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A request to environmentalists and journalists discussing shark fin ban legislation

Many of the U.S. state-level shark fin bans which make it illegal to buy, sell, or possess shark fins include exemptions for smooth and spiny dogfish, i.e. by far the most common species of sharks caught by U.S. fishermen. Some of these fisheries have significant conservation concerns associated with them. Much of this fishing is not currently subject to catch limits or other basic management

You would never know that most locally caught sharks are not affected at all by fin bans by reading most of the action alerts that some conservation organizations send out to encourage ocean lovers to support these laws, by following most of the media coverage of these laws, or by reading most people’s excited posts after these laws pass. Many of these inaccurately say that shark fin bans “protect all sharks.”

I have a request to make to the conservation organizations supporting these laws, journalists covering them, and the shark and ocean lovers celebrating when they pass. If you want to support laws with an exemption for dogfish sharks, that’s fine, but let’s have an open and honest discussion about why you are doing this instead of just acting like it isn’t happening.

First of all, please don’t say that state-level shark fin bans “protect all sharks” when really they affect “all sharks except for the ones that are by far the most common species of sharks caught by U.S. fishermen”. Also, the actual protection that they offer is extremely limited (they only affect what you can do with already-dead sharks, not how many sharks are killed,) but that’s a discussion for another time.

Are you supporting these exemptions because U.S. shark fisheries are better managed than many international shark fisheries, and therefore we don’t need to be as concerned about them? That may be true in general, but some of these dogfish fisheries are subject to some of the weakest shark finning bans in the world, and some don’t yet have quotas regulating them. And if that is your motivation, will future exemptions be made for other sustainable U.S. shark fisheries, such as, for example, Gulf of Mexico blacktip sharks?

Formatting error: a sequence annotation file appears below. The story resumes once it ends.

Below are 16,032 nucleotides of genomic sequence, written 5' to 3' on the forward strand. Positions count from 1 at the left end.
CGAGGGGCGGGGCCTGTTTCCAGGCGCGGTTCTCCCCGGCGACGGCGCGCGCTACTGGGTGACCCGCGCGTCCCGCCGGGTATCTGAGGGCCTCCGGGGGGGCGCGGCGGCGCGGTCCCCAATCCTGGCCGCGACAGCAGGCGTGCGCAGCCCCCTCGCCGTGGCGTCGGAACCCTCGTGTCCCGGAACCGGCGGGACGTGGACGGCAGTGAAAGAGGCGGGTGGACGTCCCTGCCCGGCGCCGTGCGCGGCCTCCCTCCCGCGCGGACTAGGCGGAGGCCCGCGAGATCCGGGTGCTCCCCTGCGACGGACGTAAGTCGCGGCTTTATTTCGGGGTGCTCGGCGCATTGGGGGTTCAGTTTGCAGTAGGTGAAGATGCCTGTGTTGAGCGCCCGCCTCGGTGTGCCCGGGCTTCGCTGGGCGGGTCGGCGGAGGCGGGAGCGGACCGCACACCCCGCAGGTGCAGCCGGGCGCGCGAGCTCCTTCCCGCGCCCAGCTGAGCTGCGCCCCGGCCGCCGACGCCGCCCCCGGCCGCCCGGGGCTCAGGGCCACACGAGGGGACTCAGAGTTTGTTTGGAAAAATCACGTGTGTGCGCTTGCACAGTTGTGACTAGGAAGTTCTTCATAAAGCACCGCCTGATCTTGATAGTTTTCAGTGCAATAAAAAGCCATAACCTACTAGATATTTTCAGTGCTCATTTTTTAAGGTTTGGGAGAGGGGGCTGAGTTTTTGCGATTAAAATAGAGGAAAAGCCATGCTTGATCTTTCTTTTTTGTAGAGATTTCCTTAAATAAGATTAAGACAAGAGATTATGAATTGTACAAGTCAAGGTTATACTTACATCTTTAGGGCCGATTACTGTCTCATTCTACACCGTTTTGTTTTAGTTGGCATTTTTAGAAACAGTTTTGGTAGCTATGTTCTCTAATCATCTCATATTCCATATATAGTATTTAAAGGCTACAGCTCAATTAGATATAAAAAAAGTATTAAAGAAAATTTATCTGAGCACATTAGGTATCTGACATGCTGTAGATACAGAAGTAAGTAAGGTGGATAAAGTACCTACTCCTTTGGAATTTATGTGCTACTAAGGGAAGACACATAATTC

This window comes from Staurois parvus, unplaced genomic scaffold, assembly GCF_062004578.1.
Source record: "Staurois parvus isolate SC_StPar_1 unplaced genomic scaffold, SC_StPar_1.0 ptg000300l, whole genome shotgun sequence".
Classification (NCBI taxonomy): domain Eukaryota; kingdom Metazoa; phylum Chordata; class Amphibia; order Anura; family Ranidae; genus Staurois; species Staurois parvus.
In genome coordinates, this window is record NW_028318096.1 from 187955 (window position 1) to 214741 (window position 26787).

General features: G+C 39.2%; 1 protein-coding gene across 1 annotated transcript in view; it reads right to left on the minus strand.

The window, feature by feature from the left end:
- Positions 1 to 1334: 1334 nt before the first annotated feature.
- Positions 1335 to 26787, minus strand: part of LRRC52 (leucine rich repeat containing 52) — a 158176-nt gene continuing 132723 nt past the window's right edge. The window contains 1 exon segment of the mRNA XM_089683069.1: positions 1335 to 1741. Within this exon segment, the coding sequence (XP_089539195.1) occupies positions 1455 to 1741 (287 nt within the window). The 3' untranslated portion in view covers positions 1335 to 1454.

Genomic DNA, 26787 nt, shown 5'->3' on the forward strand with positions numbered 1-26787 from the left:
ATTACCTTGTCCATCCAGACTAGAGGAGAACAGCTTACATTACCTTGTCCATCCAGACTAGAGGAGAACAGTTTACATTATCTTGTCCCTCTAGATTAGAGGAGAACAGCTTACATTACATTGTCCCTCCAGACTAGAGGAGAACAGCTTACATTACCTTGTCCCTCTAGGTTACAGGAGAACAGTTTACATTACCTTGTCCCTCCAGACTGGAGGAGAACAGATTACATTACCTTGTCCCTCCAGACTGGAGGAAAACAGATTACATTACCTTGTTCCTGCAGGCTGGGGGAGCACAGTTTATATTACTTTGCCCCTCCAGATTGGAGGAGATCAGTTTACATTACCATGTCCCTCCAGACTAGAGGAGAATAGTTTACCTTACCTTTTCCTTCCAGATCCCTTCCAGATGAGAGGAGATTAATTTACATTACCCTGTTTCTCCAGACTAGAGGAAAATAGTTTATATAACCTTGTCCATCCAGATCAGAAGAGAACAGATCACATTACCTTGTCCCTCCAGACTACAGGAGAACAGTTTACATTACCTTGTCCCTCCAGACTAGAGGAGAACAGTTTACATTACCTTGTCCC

Are you supporting these exemptions because the laws wouldn’t otherwise pass due to political strength of local fishing lobbies, arguing that protecting some but not all sharks is better than no protection? Or are you supporting it because you don’t want to cause economic disruption to U.S. fisheries? If so, then why not change the exemptions so they exempt any sharks caught by U.S. fishermen instead of making them species-focused?

Are you supporting these exemptions because you personally care more about the conservation status of larger, more charismatic species of sharks? If your primary concern is the cruelty associated with the shark fin trade, then is cruelty to smaller sharks somehow not as bad as cruelty to larger sharks? Along these lines, everyone knows that skates and rays face similar, and in many cases worse, conservation threats than sharks, including skate “winging,” right?

Are you supporting a law with an exemption for dogfish because you assume that a later law will fix this problem and protect dogfish? If so, you should note that this has yet to happen for any U.S. state-level shark fin ban with dogfish exceptions, and that over the four years since the federal Shark Conservation Act exempted Atlantic smooth dogfish, state finning rules for this species got incrementally weaker, with no correction in sight.

I’m not opposed to conservation policies that protect some species but not others in the name of realpolitik, and targeting species and fisheries of greater conservation concern for extra protection makes sense if these criteria are properly selected. What I am opposed to is incorrectly claiming that a law does a lot more than it really does, because this creates the false impression that a serious problem has been solved. Remember, #DogfishRSharks2!